• 07-08-2008, 04:14 AM
    Which component(s) made the biggest difference when replacing older ones?
    Most of us here have had numerous different amps, speakers, turntables, etc., all purchased in that pursuit of the elusive "perfect" combination to produce better and better sound. Some of my purchases over the years provided little or no differences, but others were all but staggering.

    Perhaps the single biggest audible difference occurred when I abandoned my Lafayette/Criterion based quad system and went gung-ho high-end. I replaced a Lafayette LR-5000 quad receiver and four ESS-manufactured Lafayette/Criterion speakers with a pair of Dahlquist DQ-10's (the same ones still in use today!) and a Luxman L-100 integrated amp. That my older system and the newer one could each be called "stereos" seemed downright wrong, since the new stuff sounded that much better. In all the previous years, whenever I bought a new component, I often asked friends and relatives if they could hear the difference. Most politely said, "Yes, I think so," only to shut me up. Now, all said they'd never heard such an enormous difference between the older equipment and the newer. I had crossed a threshold I'd never go back from.

    In terms of a single product, that's a tossup. It's either the original AR turntable I purchased in 1964 to replace a crummy Garrard AT-6 record changer, or my most recent purchase of the Marantz SA-8001 SACD player. The AR turntable is a legend in this industry, and at its original list price of only $58, the best bargain ever. It completely eliminated the loud and annoying rumble I was getting from the Garrard changer, and added a new clarity to everything, even while using the same cartridge. (And, you could hit the turntable platform with a hammer and not have the arm skip!)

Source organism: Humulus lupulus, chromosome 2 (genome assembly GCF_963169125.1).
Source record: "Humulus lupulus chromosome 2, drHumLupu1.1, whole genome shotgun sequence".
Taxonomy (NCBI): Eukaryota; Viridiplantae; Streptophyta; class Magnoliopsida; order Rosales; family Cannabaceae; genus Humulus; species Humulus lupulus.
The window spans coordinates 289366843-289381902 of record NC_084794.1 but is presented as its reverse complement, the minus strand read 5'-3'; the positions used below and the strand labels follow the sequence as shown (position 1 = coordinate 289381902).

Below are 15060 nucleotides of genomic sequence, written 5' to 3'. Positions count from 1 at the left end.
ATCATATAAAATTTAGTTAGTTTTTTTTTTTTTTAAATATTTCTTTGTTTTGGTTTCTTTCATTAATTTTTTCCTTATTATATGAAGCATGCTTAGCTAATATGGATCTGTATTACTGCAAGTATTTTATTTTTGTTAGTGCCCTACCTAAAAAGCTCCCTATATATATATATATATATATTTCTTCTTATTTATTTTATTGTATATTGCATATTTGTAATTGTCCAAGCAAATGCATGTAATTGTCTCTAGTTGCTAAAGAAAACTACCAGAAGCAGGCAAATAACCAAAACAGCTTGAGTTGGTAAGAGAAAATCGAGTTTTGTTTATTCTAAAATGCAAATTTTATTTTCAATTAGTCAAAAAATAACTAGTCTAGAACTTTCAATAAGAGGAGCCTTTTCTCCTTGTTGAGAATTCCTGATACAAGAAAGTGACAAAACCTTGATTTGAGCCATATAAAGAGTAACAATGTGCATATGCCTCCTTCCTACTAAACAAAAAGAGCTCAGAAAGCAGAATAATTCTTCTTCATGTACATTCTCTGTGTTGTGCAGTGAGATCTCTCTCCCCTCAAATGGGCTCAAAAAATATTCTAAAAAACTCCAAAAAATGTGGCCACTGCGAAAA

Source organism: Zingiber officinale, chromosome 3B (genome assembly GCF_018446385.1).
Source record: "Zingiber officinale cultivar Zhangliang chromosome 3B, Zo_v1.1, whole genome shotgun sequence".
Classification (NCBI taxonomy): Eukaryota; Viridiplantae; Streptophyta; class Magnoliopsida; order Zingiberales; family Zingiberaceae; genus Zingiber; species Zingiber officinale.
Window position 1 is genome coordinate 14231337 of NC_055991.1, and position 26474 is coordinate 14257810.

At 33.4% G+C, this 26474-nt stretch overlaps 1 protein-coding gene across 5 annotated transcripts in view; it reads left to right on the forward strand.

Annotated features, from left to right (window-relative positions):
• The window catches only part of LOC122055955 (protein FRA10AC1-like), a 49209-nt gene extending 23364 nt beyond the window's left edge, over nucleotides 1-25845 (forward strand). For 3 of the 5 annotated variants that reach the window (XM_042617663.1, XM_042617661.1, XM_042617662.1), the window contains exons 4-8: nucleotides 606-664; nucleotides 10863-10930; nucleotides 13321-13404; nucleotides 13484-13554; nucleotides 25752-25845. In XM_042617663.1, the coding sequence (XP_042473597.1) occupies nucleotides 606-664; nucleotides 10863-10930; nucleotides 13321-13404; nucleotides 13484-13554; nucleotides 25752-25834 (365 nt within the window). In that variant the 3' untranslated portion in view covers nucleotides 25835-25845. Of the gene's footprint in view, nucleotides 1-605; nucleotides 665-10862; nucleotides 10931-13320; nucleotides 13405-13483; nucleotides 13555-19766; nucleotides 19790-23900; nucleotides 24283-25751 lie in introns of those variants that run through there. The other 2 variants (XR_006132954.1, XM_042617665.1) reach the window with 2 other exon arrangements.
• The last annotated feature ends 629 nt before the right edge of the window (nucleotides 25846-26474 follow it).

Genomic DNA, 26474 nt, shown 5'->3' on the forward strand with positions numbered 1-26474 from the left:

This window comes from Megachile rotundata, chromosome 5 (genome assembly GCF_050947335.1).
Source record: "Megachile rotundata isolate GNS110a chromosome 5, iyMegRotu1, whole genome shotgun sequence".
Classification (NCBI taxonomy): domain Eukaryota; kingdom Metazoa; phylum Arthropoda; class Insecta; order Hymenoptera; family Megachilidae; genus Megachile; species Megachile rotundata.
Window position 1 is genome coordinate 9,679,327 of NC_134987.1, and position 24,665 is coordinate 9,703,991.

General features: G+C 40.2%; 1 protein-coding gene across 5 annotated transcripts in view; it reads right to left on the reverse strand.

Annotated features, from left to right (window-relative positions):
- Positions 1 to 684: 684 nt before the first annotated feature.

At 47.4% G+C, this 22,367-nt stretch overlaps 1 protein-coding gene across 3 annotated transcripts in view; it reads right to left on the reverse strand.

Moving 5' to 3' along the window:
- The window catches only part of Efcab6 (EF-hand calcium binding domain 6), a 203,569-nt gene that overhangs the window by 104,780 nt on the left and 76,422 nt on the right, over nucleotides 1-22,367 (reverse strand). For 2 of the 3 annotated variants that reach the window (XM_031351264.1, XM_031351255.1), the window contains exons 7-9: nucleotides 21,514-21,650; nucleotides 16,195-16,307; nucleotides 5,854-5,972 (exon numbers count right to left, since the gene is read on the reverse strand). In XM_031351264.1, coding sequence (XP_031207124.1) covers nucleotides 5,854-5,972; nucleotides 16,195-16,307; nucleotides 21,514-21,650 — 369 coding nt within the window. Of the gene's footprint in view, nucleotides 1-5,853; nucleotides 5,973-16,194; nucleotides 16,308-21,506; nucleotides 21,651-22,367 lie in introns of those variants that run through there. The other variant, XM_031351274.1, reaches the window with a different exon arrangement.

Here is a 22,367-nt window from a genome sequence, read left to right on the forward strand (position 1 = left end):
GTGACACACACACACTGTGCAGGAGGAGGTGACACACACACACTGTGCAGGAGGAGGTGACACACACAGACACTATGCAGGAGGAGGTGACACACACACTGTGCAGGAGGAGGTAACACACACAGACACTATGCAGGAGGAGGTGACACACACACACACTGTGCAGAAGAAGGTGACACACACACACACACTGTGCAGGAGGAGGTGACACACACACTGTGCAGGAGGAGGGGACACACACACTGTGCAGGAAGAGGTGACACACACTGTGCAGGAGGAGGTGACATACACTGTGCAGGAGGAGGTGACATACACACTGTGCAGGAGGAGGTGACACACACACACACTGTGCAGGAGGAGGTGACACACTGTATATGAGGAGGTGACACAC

The Marantz SA-8001 has also provided a huge difference over my previous Adcom GCD-600/GDA-600 combination, and continues to get better and better sounding every day. As it's an SACD player, listening to SACD's has also provided an all new sonic experience for me. I would say that the difference between it and the older Adcom stuff is far greater than that between the AR turntable and the Garrard changer, but it also costs $900 as opposed to the $68 the AR turntable was selling for when I bought it.

    There were also enormous differences when replacing phono cartridges, but the two scenarios listed above probably fit the bill as those that made the most difference.
  • 07-08-2008, 05:15 AM
    The thing that made the biggest difference for me by far was when we changed houses.
  • 07-08-2008, 05:24 AM
    A revelation

    Originally Posted by emaidel
    Most of us here have had numerous different amps, speakers, turntables, etc., all purchased in that pursuit of the elusive "perfect" combination to produce better and better sound. Some of my purchases over the years provided little or no differences, but others were all but staggering.


    Avoiding the old "which is the most critical component?" debate, I must say I had a moment of revelation when I compared a pair of Monarchy SM-70 Pro amps with the NAD C270 I was using. It was a learning experience because I had not expected to hear such an improvement resolution & transparency from any amplifier versus the ones I had previously used.

    emaidel, sounds like your Adcom to SA8001 experience might have been like that. For my part, as yet I have not hear such improvements from any other compenent upgrades except speakers, but I'm up for the experience.

    In the old days when I gave a poop about vinyl, I could get pretty big differences swapping phono cartridges, but of course I expected to hear significant changes in this case as with speakers.